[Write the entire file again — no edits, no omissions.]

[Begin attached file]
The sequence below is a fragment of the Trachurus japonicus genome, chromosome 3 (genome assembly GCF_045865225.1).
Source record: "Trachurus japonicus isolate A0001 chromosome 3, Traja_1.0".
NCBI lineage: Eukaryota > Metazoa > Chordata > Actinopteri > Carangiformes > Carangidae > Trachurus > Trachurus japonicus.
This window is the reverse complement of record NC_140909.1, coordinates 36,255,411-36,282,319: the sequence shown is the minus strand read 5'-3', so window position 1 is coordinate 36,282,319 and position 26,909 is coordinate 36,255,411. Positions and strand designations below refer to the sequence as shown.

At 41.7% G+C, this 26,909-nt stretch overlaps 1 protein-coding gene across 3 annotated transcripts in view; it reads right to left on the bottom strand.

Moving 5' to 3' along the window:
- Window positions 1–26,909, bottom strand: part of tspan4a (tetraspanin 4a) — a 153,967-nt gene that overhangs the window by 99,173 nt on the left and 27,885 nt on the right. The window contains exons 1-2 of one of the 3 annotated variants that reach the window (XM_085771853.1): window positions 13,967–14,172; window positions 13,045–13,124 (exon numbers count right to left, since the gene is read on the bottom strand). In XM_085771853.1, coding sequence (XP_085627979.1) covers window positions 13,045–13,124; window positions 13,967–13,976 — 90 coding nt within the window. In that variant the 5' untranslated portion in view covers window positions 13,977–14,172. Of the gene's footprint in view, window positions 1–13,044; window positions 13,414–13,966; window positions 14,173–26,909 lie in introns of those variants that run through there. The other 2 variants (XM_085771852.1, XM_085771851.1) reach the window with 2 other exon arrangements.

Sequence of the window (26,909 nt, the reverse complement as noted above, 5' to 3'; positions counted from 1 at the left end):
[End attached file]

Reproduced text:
The sequence below is a fragment of the Trachurus japonicus genome, chromosome 3 (genome assembly GCF_045865225.1).
Source record: "Trachurus japonicus isolate A0001 chromosome 3, Traja_1.0".
NCBI lineage: Eukaryota > Metazoa > Chordata > Actinopteri > Carangiformes > Carangidae > Trachurus > Trachurus japonicus.
This window is the reverse complement of record NC_140909.1, coordinates 36,255,411-36,282,319: the sequence shown is the minus strand read 5'-3', so window position 1 is coordinate 36,282,319 and position 26,909 is coordinate 36,255,411. Positions and strand designations below refer to the sequence as shown.

At 41.7% G+C, this 26,909-nt stretch overlaps 1 protein-coding gene across 3 annotated transcripts in view; it reads right to left on the bottom strand.

Moving 5' to 3' along the window:
- Window positions 1–26,909, bottom strand: part of tspan4a (tetraspanin 4a) — a 153,967-nt gene that overhangs the window by 99,173 nt on the left and 27,885 nt on the right. The window contains exons 1-2 of one of the 3 annotated variants that reach the window (XM_085771853.1): window positions 13,967–14,172; window positions 13,045–13,124 (exon numbers count right to left, since the gene is read on the bottom strand). In XM_085771853.1, coding sequence (XP_085627979.1) covers window positions 13,045–13,124; window positions 13,967–13,976 — 90 coding nt within the window. In that variant the 5' untranslated portion in view covers window positions 13,977–14,172. Of the gene's footprint in view, window positions 1–13,044; window positions 13,414–13,966; window positions 14,173–26,909 lie in introns of those variants that run through there. The other 2 variants (XM_085771852.1, XM_085771851.1) reach the window with 2 other exon arrangements.

Sequence of the window (26,909 nt, the reverse complement as noted above, 5' to 3'; positions counted from 1 at the left end):